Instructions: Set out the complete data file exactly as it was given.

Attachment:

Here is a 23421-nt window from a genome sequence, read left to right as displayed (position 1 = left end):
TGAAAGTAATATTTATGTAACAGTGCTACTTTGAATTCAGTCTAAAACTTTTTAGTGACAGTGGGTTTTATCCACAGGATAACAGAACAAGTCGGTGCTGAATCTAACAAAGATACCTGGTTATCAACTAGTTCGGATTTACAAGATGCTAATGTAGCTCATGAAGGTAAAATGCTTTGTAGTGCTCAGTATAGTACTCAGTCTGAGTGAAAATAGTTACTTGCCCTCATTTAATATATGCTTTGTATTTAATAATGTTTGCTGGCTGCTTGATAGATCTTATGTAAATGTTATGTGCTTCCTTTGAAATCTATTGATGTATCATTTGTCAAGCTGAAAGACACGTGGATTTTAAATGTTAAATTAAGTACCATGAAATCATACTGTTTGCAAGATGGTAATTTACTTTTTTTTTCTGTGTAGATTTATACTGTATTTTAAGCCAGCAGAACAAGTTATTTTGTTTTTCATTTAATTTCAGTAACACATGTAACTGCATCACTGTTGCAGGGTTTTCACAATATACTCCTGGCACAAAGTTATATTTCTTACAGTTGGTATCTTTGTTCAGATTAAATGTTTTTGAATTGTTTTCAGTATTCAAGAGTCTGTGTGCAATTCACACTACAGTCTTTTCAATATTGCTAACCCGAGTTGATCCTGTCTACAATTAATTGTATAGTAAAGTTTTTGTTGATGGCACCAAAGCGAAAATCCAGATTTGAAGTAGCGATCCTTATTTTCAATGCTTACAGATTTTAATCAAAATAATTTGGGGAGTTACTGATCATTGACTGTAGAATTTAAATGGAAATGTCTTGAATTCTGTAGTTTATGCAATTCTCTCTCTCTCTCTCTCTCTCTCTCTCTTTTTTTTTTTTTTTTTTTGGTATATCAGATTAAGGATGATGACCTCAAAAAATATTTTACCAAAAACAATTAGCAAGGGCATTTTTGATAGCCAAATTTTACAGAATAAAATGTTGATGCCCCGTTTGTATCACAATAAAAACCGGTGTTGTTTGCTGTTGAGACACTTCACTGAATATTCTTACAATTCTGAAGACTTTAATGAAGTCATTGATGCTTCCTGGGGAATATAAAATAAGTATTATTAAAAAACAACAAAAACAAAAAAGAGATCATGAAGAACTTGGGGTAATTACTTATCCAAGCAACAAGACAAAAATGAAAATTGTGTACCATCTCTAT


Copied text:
Here is a 23421-nt window from a genome sequence, read left to right as displayed (position 1 = left end):
TGAAAGTAATATTTATGTAACAGTGCTACTTTGAATTCAGTCTAAAACTTTTTAGTGACAGTGGGTTTTATCCACAGGATAACAGAACAAGTCGGTGCTGAATCTAACAAAGATACCTGGTTATCAACTAGTTCGGATTTACAAGATGCTAATGTAGCTCATGAAGGTAAAATGCTTTGTAGTGCTCAGTATAGTACTCAGTCTGAGTGAAAATAGTTACTTGCCCTCATTTAATATATGCTTTGTATTTAATAATGTTTGCTGGCTGCTTGATAGATCTTATGTAAATGTTATGTGCTTCCTTTGAAATCTATTGATGTATCATTTGTCAAGCTGAAAGACACGTGGATTTTAAATGTTAAATTAAGTACCATGAAATCATACTGTTTGCAAGATGGTAATTTACTTTTTTTTTCTGTGTAGATTTATACTGTATTTTAAGCCAGCAGAACAAGTTATTTTGTTTTTCATTTAATTTCAGTAACACATGTAACTGCATCACTGTTGCAGGGTTTTCACAATATACTCCTGGCACAAAGTTATATTTCTTACAGTTGGTATCTTTGTTCAGATTAAATGTTTTTGAATTGTTTTCAGTATTCAAGAGTCTGTGTGCAATTCACACTACAGTCTTTTCAATATTGCTAACCCGAGTTGATCCTGTCTACAATTAATTGTATAGTAAAGTTTTTGTTGATGGCACCAAAGCGAAAATCCAGATTTGAAGTAGCGATCCTTATTTTCAATGCTTACAGATTTTAATCAAAATAATTTGGGGAGTTACTGATCATTGACTGTAGAATTTAAATGGAAATGTCTTGAATTCTGTAGTTTATGCAATTCTCTCTCTCTCTCTCTCTCTCTCTCTCTTTTTTTTTTTTTTTTTTTGGTATATCAGATTAAGGATGATGACCTCAAAAAATATTTTACCAAAAACAATTAGCAAGGGCATTTTTGATAGCCAAATTTTACAGAATAAAATGTTGATGCCCCGTTTGTATCACAATAAAAACCGGTGTTGTTTGCTGTTGAGACACTTCACTGAATATTCTTACAATTCTGAAGACTTTAATGAAGTCATTGATGCTTCCTGGGGAATATAAAATAAGTATTATTAAAAAACAACAAAAACAAAAAAGAGATCATGAAGAACTTGGGGTAATTACTTATCCAAGCAACAAGACAAAAATGAAAATTGTGTACCATCTCTAT